Wednesday, November 12, 2014

Is this going to hurt?

As most of you know I had knee surgery on October 28th.  But I know you also want the full scoop.

September 18th was a typical day off for me.  I rode my bike to a special place and spent a few glorious hours writing poems, including a multi-tiered haiku called ‘Joy.’  After writing, I hopped on my bike and headed to tennis and played a few nasty sets of doubles.  It was a fierce game that left me drained.  Robert had stopped by to watch the last of it, and afterwards, took me to lunch across the street.  I felt fairly drained, but after a bite to eat I was ready to conquer the world again.  I hopped on my bike, and in order to avoid hills, took the long way home.  It was a happy ride.  When I got home I had enough energy to play ball with the dogs before a shower.  I spent the rest of the day reading and writing.  My right knee was a little cramped, but other than that I felt excellent.  For the past few years I combined both biking and tennis in one day several times a week with little or no aches. 

The next day I woke up with a sore left knee.  Furthermore, I was filled with a sense of doom whenever I tried to bend it.  I wasn’t concerned.  As an athlete, I have lots of aches and pains and typically I just badass my way through them.  After a week and a half, however, the pain did not go away, and I could no longer do stairs, let alone tennis or biking.  I decided to see my doctor, who ordered x-rays.  After the x-rays were taken the pain decreased and I began to make plans for yoga and tennis, but just as the plans were finalized I received news that the x-rays showed something awry.  An MRI was ordered, and it showed a tear.  An appointment with an orthopedic surgeon was made, and during the two-week wait I forgot I had a whoopsie in my knee and one night, attempted to tuck it beneath me as I sat down like I have for 28 years.  It felt like a water bottle was being crunched inside my knee.  The pain was fairly intense, not poison sumac between your toes painful, but somewhere between breaking your nose with your knee and ear infection painful.  After that incident, I could barely walk.  When I finally saw the orthopedic surgeon on October 27th and found out I needed surgery, I didn’t hesitate when I told him I wanted it done ASAP.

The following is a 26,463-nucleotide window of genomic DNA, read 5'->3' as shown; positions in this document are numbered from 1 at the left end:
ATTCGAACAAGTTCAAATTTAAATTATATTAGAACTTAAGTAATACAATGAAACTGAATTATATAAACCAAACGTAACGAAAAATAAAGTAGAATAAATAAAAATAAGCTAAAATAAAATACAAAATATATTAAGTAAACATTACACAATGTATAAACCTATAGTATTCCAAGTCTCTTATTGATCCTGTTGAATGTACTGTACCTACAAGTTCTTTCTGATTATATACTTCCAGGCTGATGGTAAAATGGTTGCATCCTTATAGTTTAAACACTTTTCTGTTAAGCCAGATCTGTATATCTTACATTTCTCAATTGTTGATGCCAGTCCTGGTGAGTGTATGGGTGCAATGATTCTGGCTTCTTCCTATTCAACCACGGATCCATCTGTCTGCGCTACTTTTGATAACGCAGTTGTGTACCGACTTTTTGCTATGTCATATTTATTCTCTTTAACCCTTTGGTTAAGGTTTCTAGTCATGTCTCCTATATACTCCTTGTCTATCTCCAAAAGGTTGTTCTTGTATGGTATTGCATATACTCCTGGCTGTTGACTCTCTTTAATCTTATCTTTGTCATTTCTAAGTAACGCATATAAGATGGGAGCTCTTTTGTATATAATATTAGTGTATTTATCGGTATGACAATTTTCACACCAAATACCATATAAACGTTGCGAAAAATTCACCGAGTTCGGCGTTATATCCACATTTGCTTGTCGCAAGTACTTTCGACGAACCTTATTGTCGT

I was a little surprised when he said he had an opening the very next day.  But surprise was erased by discomfort and pain and I was ready to get beyond that and get back to tennis and leaping around like an idiot again. 

The surgery went well.  Frankly, I wasn’t worried about that.  It was like taking an awkward nap.  Pee in a cup, put on an immodest gown, let someone stab me, fall asleep.  Easy.

After the surgery I was hooked up to an ice machine, which pumped cold water into my bandages 24 hours a day.  I could not reach the plug that connected me to the machine.  If I needed to pee someone had to unhook me.  At one point Robert had a job in another city and I was left alone for several hours.  Two friends came and unhooked me and let the dogs out.  One of these friends brought bread pudding, and after I declined a piece and the friend left it dawned on me that the bread pudding was in the kitchen and I was trapped in the living room.